Speaking Of Bad Choices

One of my sons lives in Amsterdam, so when I come across a headline featuring that city, I generally take more than a cursory interest in the report that follows–especially when that report confirms my own impressions.

And especially when the implications confirm my policy conclusions.

A recent article by Jennifer Rubin in The Washington Post hit both of those targets. Rubin began by recounting how, on a recent visit to Amsterdam, she’d walked back to her hotel late on a weeknight. It was a pleasant evening, and a relatively long walk, yet she never felt nervous or unsafe. She acknowledged that there are many New York neighborhoods in which she also feel safe, but unlike her Amsterdam experience, her feeling of security there was largely “because police are everywhere. Visible on the street, in cars, on horseback.”

The experience led her to consider the very different approaches to crime chosen by policymakers in the Netherlands and the U.S.–beginning with gun ownership.

In the Netherlands, there are roughly 2.6 guns for every 100 people; there are more than 120 guns per 100 people in the United States. In the Netherlands, it is very, very hard to get a gun; in the United States, it is ridiculously easy to get guns. In fact, according to a report by Mariel Alper and Lauren G. Beatty in the Bureau of Justice Statistics, roughly “21% of state and 20% of federal prisoners said they possessed a gun during their offense. … About 29% of state and 36% of federal prisoners serving time for a violent offense possessed a gun during the offense.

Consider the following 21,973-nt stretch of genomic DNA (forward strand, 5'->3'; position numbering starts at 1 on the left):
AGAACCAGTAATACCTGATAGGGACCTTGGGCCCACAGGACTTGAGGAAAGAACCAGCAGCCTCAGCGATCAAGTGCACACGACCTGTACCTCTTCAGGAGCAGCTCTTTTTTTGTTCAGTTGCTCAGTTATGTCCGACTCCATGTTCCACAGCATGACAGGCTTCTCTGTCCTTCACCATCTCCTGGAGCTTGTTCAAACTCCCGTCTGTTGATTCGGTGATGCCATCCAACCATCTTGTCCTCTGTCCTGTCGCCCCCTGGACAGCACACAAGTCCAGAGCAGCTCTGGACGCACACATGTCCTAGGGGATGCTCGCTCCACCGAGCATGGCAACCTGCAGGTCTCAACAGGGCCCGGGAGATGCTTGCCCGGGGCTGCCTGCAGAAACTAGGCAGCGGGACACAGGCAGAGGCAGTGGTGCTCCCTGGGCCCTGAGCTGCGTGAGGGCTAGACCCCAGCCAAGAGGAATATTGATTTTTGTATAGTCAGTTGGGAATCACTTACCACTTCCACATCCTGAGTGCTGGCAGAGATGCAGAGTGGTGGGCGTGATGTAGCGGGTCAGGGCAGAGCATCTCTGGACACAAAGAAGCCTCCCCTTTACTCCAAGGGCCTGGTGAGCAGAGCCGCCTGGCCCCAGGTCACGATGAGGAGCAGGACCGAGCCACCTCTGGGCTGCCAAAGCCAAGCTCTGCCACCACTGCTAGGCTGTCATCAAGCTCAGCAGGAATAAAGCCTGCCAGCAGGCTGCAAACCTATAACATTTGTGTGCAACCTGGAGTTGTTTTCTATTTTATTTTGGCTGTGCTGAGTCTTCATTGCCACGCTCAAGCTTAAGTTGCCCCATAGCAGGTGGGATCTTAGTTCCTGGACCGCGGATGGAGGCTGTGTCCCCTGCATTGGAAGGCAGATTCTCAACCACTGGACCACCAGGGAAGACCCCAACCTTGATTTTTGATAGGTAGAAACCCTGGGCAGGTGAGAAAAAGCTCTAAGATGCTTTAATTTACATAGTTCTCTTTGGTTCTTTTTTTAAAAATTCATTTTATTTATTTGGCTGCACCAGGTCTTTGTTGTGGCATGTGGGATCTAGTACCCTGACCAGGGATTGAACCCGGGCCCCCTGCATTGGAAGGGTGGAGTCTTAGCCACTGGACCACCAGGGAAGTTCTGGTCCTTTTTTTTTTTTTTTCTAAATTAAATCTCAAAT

In the Netherlands there are about 27 gun homicides a year. Not 27 per 100,000. Total. In the United States, the Pew Research Center reports, 48,830 people died from gun-related injuries in 2021. (The U.S. population is about 20 times that of the Netherlands; U.S. gun homicides are more than 1,777 times the number in the Netherlands.)

The differences go well beyond gun policy; Rubin reports that the Dutch don’t incarcerate people for drug addiction, for example, a decision that has allowed them to lock up far fewer people. She cites a report from the Guardian,

“Since 2014, 23 prisons have been shut, turning into temporary asylum centres, housing and hotels. … The number of prison sentences imposed fell from 42,000 in 2008 to 31,000 in 2018 — along with a two-thirds drop in jail terms for young offenders. Registered crimes plummeted by 40% in the same period, to 785,000 in 2018.”

By contrast, a report from the Prison Policy Initiative found that in the United States, “Drug offenses still account for the incarceration of over 350,000 people, and drug convictions remain a defining feature of the federal prison system…. As a result, “Drug arrests continue to give residents of over-policed communities criminal records, hurting their employment prospects and increasing the likelihood of longer sentences for any future offenses.” In short, the United States has 163 times the number of incarcerated people as the Netherlands, more than eight times as many per 100,000 people.

And–just as with our other policy choices (health care comes immediately to mind) our choices have been and continue to be expensive. The United States spends some $300 billion annually on policing and incarceration. And as Rubin points out, that’s just the tip of the iceberg. Overpolicing and over-incarceration costs include lost earnings, adverse health effects, and damage to the families of the incarcerated. Those social costs are estimated to be three times the direct costs.

And none of those fiscal consequences include the ongoing, negative social effects of disproportionate policing of Black and White citizens…

The public safety choices we’ve made might be defensible, if the result was to make Americans safer than the Dutch. But–you knew this was coming, didn’t you?–that clearly isn’t the case. As Rubin says, “Our choices have not made us safer and have cost us dearly.”